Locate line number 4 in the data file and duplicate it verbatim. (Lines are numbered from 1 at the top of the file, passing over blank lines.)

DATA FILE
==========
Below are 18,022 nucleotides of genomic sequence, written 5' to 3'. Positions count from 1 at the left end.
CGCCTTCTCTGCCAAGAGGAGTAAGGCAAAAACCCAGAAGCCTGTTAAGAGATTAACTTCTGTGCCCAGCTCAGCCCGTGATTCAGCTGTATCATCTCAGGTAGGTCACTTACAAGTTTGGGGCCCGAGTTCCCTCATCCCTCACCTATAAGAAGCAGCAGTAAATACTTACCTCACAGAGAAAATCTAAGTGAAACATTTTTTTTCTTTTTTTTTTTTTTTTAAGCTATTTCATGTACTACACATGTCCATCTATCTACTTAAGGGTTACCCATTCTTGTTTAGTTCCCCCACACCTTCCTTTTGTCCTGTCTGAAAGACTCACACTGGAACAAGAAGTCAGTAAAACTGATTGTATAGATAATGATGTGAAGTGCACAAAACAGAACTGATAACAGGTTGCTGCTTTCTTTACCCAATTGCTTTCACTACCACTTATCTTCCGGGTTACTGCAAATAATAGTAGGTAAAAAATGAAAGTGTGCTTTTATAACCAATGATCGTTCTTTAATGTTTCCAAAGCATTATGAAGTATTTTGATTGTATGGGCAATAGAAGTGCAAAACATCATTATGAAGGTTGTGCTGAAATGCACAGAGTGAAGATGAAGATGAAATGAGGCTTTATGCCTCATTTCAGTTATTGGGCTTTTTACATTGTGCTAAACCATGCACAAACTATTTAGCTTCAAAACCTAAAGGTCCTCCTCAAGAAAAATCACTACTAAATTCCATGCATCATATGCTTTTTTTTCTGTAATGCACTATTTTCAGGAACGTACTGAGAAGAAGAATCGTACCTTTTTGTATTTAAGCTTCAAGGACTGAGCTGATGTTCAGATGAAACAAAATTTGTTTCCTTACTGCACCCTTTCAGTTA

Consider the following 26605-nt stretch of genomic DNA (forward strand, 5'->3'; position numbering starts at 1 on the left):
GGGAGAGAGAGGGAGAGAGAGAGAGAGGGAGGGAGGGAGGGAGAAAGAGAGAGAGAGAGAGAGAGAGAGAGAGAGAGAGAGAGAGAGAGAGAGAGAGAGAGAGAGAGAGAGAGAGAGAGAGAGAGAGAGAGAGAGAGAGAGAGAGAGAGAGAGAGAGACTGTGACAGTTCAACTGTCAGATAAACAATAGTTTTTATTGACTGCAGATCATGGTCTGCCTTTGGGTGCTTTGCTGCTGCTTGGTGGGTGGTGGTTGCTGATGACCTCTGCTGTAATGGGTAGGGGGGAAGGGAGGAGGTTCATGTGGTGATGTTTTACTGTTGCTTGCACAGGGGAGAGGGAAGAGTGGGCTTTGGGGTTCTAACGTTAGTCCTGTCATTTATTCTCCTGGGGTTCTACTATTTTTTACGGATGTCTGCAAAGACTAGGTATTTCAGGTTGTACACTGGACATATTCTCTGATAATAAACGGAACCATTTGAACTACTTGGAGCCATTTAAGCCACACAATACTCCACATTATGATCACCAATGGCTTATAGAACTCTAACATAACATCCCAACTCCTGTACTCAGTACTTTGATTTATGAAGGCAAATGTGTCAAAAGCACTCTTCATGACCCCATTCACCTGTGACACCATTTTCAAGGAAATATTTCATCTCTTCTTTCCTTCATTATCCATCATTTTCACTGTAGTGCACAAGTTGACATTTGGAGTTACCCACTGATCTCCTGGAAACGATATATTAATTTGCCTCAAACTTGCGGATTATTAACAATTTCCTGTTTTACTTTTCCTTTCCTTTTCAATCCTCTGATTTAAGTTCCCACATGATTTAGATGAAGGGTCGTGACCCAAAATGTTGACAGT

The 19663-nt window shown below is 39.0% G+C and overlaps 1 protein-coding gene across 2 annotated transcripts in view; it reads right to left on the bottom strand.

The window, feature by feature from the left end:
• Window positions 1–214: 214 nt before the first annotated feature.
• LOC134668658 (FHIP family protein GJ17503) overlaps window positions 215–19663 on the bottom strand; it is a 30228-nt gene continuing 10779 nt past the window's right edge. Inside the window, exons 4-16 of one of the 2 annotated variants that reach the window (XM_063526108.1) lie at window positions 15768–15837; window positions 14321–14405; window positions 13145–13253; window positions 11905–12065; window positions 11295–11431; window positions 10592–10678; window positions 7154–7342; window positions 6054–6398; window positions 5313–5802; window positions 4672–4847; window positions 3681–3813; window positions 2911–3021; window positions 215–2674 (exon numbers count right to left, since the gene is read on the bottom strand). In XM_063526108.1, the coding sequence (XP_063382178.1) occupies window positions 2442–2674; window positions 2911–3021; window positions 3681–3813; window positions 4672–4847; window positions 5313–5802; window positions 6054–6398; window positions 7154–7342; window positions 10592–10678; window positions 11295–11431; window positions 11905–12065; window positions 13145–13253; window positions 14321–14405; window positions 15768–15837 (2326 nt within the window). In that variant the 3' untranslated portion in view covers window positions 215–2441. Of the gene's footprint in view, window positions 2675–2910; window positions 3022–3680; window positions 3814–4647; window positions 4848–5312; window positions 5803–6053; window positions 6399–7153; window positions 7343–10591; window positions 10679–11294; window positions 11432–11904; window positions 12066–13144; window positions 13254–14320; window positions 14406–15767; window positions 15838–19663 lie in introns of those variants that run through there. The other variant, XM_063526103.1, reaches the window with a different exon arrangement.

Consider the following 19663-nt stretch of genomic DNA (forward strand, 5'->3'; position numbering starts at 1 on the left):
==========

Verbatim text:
GGGAGAGAGAGGGAGAGAGAGAGAGAGGGAGGGAGGGAGGGAGAAAGAGAGAGAGAGAGAGAGAGAGAGAGAGAGAGAGAGAGAGAGAGAGAGAGAGAGAGAGAGAGAGAGAGAGAGAGAGAGAGAGAGAGAGAGAGAGAGAGAGAGAGAGAGAGAGACTGTGACAGTTCAACTGTCAGATAAACAATAGTTTTTATTGACTGCAGATCATGGTCTGCCTTTGGGTGCTTTGCTGCTGCTTGGTGGGTGGTGGTTGCTGATGACCTCTGCTGTAATGGGTAGGGGGGAAGGGAGGAGGTTCATGTGGTGATGTTTTACTGTTGCTTGCACAGGGGAGAGGGAAGAGTGGGCTTTGGGGTTCTAACGTTAGTCCTGTCATTTATTCTCCTGGGGTTCTACTATTTTTTACGGATGTCTGCAAAGACTAGGTATTTCAGGTTGTACACTGGACATATTCTCTGATAATAAACGGAACCATTTGAACTACTTGGAGCCATTTAAGCCACACAATACTCCACATTATGATCACCAATGGCTTATAGAACTCTAACATAACATCCCAACTCCTGTACTCAGTACTTTGATTTATGAAGGCAAATGTGTCAAAAGCACTCTTCATGACCCCATTCACCTGTGACACCATTTTCAAGGAAATATTTCATCTCTTCTTTCCTTCATTATCCATCATTTTCACTGTAGTGCACAAGTTGACATTTGGAGTTACCCACTGATCTCCTGGAAACGATATATTAATTTGCCTCAAACTTGCGGATTATTAACAATTTCCTGTTTTACTTTTCCTTTCCTTTTCAATCCTCTGATTTAAGTTCCCACATGATTTAGATGAAGGGTCGTGACCCAAAATGTTGACAGT